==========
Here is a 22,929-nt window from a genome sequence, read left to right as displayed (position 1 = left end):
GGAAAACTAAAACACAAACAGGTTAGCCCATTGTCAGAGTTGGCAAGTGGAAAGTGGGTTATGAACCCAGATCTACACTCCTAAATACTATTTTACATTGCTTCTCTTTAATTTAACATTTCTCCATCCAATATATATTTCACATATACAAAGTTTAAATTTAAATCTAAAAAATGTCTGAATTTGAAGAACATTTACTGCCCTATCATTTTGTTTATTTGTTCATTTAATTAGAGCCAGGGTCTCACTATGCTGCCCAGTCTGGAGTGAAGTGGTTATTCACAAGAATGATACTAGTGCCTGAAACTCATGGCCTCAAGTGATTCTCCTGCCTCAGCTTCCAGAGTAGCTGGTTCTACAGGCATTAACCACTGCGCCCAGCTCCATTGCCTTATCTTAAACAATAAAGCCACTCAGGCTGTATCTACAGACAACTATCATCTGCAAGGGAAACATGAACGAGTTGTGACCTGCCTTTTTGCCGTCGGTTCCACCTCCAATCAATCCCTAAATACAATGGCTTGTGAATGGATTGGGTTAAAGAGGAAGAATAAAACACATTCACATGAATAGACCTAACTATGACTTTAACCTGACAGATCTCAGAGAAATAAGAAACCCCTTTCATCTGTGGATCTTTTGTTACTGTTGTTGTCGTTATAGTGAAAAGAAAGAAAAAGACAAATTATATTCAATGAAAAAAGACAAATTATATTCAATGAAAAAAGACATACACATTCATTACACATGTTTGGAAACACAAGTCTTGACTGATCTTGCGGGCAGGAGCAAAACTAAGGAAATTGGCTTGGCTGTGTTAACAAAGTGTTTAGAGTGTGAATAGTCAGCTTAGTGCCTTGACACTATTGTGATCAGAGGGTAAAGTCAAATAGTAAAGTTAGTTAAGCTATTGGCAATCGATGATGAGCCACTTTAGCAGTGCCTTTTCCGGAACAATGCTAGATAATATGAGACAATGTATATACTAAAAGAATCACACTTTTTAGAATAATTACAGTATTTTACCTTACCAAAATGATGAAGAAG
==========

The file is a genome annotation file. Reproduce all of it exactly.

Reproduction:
Here is a 22,929-nt window from a genome sequence, read left to right as displayed (position 1 = left end):
GGAAAACTAAAACACAAACAGGTTAGCCCATTGTCAGAGTTGGCAAGTGGAAAGTGGGTTATGAACCCAGATCTACACTCCTAAATACTATTTTACATTGCTTCTCTTTAATTTAACATTTCTCCATCCAATATATATTTCACATATACAAAGTTTAAATTTAAATCTAAAAAATGTCTGAATTTGAAGAACATTTACTGCCCTATCATTTTGTTTATTTGTTCATTTAATTAGAGCCAGGGTCTCACTATGCTGCCCAGTCTGGAGTGAAGTGGTTATTCACAAGAATGATACTAGTGCCTGAAACTCATGGCCTCAAGTGATTCTCCTGCCTCAGCTTCCAGAGTAGCTGGTTCTACAGGCATTAACCACTGCGCCCAGCTCCATTGCCTTATCTTAAACAATAAAGCCACTCAGGCTGTATCTACAGACAACTATCATCTGCAAGGGAAACATGAACGAGTTGTGACCTGCCTTTTTGCCGTCGGTTCCACCTCCAATCAATCCCTAAATACAATGGCTTGTGAATGGATTGGGTTAAAGAGGAAGAATAAAACACATTCACATGAATAGACCTAACTATGACTTTAACCTGACAGATCTCAGAGAAATAAGAAACCCCTTTCATCTGTGGATCTTTTGTTACTGTTGTTGTCGTTATAGTGAAAAGAAAGAAAAAGACAAATTATATTCAATGAAAAAAGACAAATTATATTCAATGAAAAAAGACATACACATTCATTACACATGTTTGGAAACACAAGTCTTGACTGATCTTGCGGGCAGGAGCAAAACTAAGGAAATTGGCTTGGCTGTGTTAACAAAGTGTTTAGAGTGTGAATAGTCAGCTTAGTGCCTTGACACTATTGTGATCAGAGGGTAAAGTCAAATAGTAAAGTTAGTTAAGCTATTGGCAATCGATGATGAGCCACTTTAGCAGTGCCTTTTCCGGAACAATGCTAGATAATATGAGACAATGTATATACTAAAAGAATCACACTTTTTAGAATAATTACAGTATTTTACCTTACCAAAATGATGAAGAAG